Alone in the empty house, THT came face to face with the stark reality. His fingers could no longer hold the spoon, the chopsticks could no longer handle rice grains or food causing them to splatter on his shirts or pants. Worst yet, they could no longer command enough strength to type on the keyboard. His brain lost control of his fingers and he found it impossible to type correctly...
For Trần Hoài Thư his fighting spirit is always second nature to him. Like a programmer, THT set up for himself a “program” for “Occupational Therapy” he could use at home following a unique algorithm. At the hospital, the therapists showed him simple exercises to follow like picking up things, building houses or cars using Lego blocks. On his own, Thư started the difficult steps to teach himself the skill to write on paper or type on his iPhone one line at a time his favorite “lục bát” poems. Week after week, he gradually regained full use of his ten fingers. Before long, Trần Hoài Thư was back to his passion. He worked feverishly afraid he would waste the precious time he has left.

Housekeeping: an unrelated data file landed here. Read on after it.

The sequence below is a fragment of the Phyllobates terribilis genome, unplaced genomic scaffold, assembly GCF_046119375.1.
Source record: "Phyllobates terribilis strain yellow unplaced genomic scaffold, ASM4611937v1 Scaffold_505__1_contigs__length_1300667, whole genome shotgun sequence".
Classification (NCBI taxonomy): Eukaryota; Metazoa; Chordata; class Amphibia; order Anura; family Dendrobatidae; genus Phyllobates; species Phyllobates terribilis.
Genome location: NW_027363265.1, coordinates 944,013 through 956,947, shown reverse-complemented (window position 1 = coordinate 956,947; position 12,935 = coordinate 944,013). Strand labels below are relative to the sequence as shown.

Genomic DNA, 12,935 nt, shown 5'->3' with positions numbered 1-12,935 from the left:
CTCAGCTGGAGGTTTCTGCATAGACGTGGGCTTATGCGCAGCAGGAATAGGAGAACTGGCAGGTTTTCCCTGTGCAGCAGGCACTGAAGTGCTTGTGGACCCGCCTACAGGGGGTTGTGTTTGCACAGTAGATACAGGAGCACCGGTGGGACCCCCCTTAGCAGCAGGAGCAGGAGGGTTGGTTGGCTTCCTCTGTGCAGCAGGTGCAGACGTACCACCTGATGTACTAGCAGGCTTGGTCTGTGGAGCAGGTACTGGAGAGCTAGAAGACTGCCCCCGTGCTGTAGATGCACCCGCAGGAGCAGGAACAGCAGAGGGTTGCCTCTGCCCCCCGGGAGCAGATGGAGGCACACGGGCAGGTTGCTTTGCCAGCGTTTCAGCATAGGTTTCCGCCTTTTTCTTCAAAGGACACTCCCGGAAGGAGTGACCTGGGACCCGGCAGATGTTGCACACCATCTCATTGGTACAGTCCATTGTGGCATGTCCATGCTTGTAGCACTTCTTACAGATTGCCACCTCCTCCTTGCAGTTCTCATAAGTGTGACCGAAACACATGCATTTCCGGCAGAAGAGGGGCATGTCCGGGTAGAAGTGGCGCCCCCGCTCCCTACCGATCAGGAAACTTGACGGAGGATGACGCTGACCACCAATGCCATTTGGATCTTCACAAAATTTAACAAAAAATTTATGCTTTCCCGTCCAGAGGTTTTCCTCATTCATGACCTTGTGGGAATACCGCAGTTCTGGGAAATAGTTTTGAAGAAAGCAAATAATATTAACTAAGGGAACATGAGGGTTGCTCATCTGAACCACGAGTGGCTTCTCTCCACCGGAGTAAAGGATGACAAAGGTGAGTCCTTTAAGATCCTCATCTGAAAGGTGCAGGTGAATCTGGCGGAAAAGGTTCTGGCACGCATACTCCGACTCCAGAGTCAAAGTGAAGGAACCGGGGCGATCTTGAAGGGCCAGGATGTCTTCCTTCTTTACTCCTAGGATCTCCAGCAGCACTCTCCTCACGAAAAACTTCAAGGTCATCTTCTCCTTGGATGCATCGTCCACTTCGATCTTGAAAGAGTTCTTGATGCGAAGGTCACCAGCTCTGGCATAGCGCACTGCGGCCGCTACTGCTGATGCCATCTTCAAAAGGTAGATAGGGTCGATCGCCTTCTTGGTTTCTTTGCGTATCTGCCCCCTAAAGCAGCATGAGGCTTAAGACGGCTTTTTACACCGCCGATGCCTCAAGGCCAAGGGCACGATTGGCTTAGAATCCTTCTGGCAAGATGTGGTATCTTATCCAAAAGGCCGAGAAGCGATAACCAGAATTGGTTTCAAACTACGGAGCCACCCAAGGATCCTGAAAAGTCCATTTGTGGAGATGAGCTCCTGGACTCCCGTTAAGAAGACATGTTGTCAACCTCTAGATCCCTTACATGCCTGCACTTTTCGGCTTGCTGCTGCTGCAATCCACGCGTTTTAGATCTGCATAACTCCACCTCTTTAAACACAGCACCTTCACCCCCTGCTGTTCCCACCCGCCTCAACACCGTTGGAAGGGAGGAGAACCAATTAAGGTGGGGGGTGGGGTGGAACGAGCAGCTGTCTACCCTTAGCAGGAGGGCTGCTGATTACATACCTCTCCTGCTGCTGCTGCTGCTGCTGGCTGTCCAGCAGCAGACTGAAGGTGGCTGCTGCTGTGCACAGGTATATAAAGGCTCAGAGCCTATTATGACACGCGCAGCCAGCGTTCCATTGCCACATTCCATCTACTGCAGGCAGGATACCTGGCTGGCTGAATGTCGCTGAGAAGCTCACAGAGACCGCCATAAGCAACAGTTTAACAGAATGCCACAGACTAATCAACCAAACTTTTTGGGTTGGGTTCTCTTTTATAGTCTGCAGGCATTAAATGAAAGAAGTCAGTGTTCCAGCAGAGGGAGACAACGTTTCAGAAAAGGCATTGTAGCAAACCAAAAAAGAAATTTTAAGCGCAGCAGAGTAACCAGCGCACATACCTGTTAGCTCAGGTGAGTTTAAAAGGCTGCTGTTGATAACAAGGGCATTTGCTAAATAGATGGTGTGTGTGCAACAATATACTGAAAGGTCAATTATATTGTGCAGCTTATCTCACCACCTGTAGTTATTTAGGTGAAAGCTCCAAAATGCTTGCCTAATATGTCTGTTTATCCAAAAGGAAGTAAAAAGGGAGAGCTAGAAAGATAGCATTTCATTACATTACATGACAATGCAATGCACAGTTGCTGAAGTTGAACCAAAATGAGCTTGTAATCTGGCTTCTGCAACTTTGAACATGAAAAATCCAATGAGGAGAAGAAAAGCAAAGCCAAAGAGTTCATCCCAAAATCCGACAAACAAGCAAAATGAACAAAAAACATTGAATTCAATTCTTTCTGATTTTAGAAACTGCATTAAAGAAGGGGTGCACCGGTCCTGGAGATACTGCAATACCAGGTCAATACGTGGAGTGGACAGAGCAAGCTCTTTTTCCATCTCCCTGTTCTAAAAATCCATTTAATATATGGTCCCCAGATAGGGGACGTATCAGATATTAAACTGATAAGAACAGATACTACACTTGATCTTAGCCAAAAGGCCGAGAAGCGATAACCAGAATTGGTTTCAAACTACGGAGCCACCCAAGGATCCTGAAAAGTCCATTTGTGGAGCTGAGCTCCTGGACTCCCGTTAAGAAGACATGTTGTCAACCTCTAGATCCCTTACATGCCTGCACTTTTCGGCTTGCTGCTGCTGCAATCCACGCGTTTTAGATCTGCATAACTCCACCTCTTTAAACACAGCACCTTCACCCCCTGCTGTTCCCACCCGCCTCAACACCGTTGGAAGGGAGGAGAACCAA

Thư got his hand on a misplaced unfinished memoir that he never intended to publish. But it’s different this time around. THT decided he had to finish it within the time he still walks on this earth. He was not sure when that time would come to an end. He gave this book the title: Cảm Tạ Văn Chương  / In Gratitude to Literature – intending to leave it behind as his personal Will. The book was completed in record time. There were passages in it that brought tears to the readers’ eyes. The work was not put up for sale to the public but, somehow, Cảm Tạ Văn Chương turned out to be the best-seller of Thư Quán Bản Thảo.
In the closing pages of his memoir, Trần Hoài Thư wrote: “Again I have to say thanks to literature. It came when I fell down. It gave me the support to get back on my own feet. It is a magic wand. It helps me continue on my way. I have not fully recovered, but I can still type a poem, post an article, and go down to the basement to bind a book with my own hands. In spite of my blurred vision, wobbling legs. So that my joy can soar and blossom”.